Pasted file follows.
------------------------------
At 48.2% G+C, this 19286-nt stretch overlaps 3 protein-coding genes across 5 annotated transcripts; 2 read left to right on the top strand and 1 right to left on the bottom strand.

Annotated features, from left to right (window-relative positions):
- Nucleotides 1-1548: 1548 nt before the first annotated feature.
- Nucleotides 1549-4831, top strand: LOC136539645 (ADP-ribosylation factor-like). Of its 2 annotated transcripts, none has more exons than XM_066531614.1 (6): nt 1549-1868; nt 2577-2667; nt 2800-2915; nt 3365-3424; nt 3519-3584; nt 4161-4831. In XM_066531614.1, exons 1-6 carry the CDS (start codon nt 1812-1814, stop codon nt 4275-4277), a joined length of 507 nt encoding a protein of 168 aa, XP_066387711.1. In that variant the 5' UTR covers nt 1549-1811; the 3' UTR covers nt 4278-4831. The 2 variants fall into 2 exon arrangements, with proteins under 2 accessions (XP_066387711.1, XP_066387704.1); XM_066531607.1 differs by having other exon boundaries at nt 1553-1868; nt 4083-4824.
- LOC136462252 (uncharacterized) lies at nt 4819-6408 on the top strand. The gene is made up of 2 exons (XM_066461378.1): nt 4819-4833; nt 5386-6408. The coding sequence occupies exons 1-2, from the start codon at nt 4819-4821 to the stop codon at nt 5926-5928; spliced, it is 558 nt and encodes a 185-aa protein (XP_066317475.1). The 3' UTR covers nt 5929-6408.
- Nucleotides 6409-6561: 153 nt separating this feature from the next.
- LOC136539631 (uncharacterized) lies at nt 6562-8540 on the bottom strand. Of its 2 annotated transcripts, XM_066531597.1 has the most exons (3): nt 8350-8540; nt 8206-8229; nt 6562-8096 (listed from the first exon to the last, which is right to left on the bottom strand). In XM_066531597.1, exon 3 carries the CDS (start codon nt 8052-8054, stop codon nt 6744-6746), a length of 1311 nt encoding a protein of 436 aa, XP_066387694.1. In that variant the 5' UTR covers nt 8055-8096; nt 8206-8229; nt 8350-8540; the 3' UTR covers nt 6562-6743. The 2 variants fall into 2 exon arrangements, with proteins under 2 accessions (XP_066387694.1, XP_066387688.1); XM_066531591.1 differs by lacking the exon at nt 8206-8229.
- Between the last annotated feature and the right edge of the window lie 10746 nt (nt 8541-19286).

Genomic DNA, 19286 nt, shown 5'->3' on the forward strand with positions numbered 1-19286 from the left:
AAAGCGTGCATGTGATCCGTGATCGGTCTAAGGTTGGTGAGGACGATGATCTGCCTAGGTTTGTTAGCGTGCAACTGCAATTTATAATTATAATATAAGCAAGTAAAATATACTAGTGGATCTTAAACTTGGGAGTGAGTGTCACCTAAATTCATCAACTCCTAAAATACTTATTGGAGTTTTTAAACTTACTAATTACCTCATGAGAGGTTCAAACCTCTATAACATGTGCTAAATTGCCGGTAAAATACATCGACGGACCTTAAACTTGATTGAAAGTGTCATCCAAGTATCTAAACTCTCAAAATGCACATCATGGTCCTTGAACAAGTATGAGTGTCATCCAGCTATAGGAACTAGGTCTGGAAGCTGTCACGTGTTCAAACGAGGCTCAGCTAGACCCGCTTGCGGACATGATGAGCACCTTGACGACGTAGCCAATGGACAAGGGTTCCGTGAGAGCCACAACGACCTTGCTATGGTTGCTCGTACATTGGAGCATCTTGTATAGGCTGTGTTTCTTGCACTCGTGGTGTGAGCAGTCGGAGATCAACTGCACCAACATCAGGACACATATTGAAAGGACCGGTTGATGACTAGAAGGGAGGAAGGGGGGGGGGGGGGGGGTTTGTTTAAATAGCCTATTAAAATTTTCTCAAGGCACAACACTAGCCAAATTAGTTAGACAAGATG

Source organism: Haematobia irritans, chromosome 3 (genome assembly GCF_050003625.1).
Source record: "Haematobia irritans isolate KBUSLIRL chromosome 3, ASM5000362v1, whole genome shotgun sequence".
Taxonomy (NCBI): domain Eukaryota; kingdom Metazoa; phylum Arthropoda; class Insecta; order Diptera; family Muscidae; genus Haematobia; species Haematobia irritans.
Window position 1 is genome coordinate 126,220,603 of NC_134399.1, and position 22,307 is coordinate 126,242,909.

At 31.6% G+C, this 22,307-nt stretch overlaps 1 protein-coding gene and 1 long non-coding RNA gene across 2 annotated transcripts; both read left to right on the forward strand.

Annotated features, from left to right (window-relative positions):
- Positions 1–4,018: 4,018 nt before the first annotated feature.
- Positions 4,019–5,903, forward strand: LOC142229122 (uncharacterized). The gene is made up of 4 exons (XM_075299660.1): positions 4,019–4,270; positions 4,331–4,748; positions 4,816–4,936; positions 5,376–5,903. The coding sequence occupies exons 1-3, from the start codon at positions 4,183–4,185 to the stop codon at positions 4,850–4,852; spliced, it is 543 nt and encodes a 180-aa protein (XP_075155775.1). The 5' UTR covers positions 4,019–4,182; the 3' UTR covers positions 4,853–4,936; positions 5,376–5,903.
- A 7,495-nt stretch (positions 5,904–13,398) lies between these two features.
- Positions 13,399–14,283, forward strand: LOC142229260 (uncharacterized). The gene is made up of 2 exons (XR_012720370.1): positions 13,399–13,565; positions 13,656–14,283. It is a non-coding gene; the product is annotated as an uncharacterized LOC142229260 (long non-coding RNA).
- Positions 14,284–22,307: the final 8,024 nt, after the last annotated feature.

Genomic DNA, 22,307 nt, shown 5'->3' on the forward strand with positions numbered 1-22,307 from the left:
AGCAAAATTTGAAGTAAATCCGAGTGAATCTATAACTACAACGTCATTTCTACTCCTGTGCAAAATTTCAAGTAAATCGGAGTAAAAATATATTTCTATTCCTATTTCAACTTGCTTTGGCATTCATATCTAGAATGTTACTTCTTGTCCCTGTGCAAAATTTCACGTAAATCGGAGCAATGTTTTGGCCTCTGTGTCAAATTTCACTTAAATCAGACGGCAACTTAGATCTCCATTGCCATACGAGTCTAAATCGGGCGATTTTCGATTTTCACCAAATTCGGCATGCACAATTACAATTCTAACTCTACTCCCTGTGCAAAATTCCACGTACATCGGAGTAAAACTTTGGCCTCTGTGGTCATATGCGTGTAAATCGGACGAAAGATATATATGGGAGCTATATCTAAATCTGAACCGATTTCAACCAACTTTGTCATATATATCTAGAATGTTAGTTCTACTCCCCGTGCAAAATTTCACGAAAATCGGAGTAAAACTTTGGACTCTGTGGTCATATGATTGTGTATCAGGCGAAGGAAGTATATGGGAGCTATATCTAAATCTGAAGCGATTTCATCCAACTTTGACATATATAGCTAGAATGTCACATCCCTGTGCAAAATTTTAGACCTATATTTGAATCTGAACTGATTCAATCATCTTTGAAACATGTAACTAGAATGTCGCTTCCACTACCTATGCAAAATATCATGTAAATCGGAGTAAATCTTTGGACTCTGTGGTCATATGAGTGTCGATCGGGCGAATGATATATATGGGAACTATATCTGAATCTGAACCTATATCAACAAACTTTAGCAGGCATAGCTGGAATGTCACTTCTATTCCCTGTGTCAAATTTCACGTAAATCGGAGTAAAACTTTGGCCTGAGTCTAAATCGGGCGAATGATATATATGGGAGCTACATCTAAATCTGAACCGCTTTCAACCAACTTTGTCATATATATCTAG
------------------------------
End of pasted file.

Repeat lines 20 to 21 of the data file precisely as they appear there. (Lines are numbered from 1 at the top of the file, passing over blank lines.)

- Positions 13,399–14,283, forward strand: LOC142229260 (uncharacterized). The gene is made up of 2 exons (XR_012720370.1): positions 13,399–13,565; positions 13,656–14,283. It is a non-coding gene; the product is annotated as an uncharacterized LOC142229260 (long non-coding RNA).
- Positions 14,284–22,307: the final 8,024 nt, after the last annotated feature.